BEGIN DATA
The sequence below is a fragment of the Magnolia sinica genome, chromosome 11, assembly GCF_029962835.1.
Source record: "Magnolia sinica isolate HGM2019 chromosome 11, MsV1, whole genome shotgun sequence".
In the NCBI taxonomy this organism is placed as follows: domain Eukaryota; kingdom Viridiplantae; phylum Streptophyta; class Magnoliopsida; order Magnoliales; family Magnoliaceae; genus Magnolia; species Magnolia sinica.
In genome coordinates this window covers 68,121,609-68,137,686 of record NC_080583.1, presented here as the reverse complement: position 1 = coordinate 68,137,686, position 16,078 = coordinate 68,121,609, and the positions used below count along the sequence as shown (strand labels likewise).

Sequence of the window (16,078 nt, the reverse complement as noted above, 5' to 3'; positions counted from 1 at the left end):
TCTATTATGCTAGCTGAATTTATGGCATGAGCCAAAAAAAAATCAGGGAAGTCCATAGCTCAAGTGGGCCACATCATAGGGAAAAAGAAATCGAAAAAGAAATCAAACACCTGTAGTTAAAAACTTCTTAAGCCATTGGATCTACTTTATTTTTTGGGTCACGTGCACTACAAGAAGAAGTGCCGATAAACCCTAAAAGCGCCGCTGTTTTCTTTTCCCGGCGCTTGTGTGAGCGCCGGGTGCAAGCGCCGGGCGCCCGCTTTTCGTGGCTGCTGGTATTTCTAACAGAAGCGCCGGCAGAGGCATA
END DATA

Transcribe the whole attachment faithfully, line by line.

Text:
The sequence below is a fragment of the Magnolia sinica genome, chromosome 11, assembly GCF_029962835.1.
Source record: "Magnolia sinica isolate HGM2019 chromosome 11, MsV1, whole genome shotgun sequence".
In the NCBI taxonomy this organism is placed as follows: domain Eukaryota; kingdom Viridiplantae; phylum Streptophyta; class Magnoliopsida; order Magnoliales; family Magnoliaceae; genus Magnolia; species Magnolia sinica.
In genome coordinates this window covers 68,121,609-68,137,686 of record NC_080583.1, presented here as the reverse complement: position 1 = coordinate 68,137,686, position 16,078 = coordinate 68,121,609, and the positions used below count along the sequence as shown (strand labels likewise).

Sequence of the window (16,078 nt, the reverse complement as noted above, 5' to 3'; positions counted from 1 at the left end):
TCTATTATGCTAGCTGAATTTATGGCATGAGCCAAAAAAAAATCAGGGAAGTCCATAGCTCAAGTGGGCCACATCATAGGGAAAAAGAAATCGAAAAAGAAATCAAACACCTGTAGTTAAAAACTTCTTAAGCCATTGGATCTACTTTATTTTTTGGGTCACGTGCACTACAAGAAGAAGTGCCGATAAACCCTAAAAGCGCCGCTGTTTTCTTTTCCCGGCGCTTGTGTGAGCGCCGGGTGCAAGCGCCGGGCGCCCGCTTTTCGTGGCTGCTGGTATTTCTAACAGAAGCGCCGGCAGAGGCATA